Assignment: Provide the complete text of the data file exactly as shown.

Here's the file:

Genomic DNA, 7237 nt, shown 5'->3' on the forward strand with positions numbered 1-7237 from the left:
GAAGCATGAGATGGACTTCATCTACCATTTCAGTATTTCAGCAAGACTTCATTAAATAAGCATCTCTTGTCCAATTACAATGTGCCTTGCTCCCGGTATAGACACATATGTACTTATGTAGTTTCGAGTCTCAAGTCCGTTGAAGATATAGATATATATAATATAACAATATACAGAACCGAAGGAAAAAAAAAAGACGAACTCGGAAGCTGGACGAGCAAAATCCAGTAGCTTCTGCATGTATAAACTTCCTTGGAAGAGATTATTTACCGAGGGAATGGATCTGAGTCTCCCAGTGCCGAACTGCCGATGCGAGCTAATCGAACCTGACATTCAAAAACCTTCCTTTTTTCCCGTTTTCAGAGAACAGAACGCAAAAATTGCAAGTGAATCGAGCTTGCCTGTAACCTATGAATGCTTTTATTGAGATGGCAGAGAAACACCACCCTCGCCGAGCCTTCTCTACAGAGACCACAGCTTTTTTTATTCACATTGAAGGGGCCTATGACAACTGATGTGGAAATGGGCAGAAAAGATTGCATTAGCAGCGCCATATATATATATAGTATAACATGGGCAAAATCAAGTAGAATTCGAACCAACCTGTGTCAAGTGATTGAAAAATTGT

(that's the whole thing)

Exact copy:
Genomic DNA, 7237 nt, shown 5'->3' on the forward strand with positions numbered 1-7237 from the left:
GAAGCATGAGATGGACTTCATCTACCATTTCAGTATTTCAGCAAGACTTCATTAAATAAGCATCTCTTGTCCAATTACAATGTGCCTTGCTCCCGGTATAGACACATATGTACTTATGTAGTTTCGAGTCTCAAGTCCGTTGAAGATATAGATATATATAATATAACAATATACAGAACCGAAGGAAAAAAAAAAGACGAACTCGGAAGCTGGACGAGCAAAATCCAGTAGCTTCTGCATGTATAAACTTCCTTGGAAGAGATTATTTACCGAGGGAATGGATCTGAGTCTCCCAGTGCCGAACTGCCGATGCGAGCTAATCGAACCTGACATTCAAAAACCTTCCTTTTTTCCCGTTTTCAGAGAACAGAACGCAAAAATTGCAAGTGAATCGAGCTTGCCTGTAACCTATGAATGCTTTTATTGAGATGGCAGAGAAACACCACCCTCGCCGAGCCTTCTCTACAGAGACCACAGCTTTTTTTATTCACATTGAAGGGGCCTATGACAACTGATGTGGAAATGGGCAGAAAAGATTGCATTAGCAGCGCCATATATATATATAGTATAACATGGGCAAAATCAAGTAGAATTCGAACCAACCTGTGTCAAGTGATTGAAAAATTGT